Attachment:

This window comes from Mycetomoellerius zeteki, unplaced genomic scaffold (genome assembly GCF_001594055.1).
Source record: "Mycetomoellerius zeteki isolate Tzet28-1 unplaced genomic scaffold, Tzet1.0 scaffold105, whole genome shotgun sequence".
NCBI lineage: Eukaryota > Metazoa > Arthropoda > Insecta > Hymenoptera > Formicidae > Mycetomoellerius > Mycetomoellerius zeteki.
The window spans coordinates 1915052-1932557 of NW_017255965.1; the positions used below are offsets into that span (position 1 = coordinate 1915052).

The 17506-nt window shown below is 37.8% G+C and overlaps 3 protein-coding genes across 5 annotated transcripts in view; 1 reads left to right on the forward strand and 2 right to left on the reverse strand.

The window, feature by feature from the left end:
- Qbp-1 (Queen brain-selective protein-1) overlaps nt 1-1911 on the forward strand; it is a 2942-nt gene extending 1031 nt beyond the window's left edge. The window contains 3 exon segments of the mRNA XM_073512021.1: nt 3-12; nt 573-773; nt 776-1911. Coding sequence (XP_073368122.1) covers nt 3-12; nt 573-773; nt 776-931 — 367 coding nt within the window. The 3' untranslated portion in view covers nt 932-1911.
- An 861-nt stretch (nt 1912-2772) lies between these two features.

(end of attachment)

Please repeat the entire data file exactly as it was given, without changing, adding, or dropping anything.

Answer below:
This window comes from Mycetomoellerius zeteki, unplaced genomic scaffold (genome assembly GCF_001594055.1).
Source record: "Mycetomoellerius zeteki isolate Tzet28-1 unplaced genomic scaffold, Tzet1.0 scaffold105, whole genome shotgun sequence".
NCBI lineage: Eukaryota > Metazoa > Arthropoda > Insecta > Hymenoptera > Formicidae > Mycetomoellerius > Mycetomoellerius zeteki.
The window spans coordinates 1915052-1932557 of NW_017255965.1; the positions used below are offsets into that span (position 1 = coordinate 1915052).

The 17506-nt window shown below is 37.8% G+C and overlaps 3 protein-coding genes across 5 annotated transcripts in view; 1 reads left to right on the forward strand and 2 right to left on the reverse strand.

The window, feature by feature from the left end:
- Qbp-1 (Queen brain-selective protein-1) overlaps nt 1-1911 on the forward strand; it is a 2942-nt gene extending 1031 nt beyond the window's left edge. The window contains 3 exon segments of the mRNA XM_073512021.1: nt 3-12; nt 573-773; nt 776-1911. Coding sequence (XP_073368122.1) covers nt 3-12; nt 573-773; nt 776-931 — 367 coding nt within the window. The 3' untranslated portion in view covers nt 932-1911.
- An 861-nt stretch (nt 1912-2772) lies between these two features.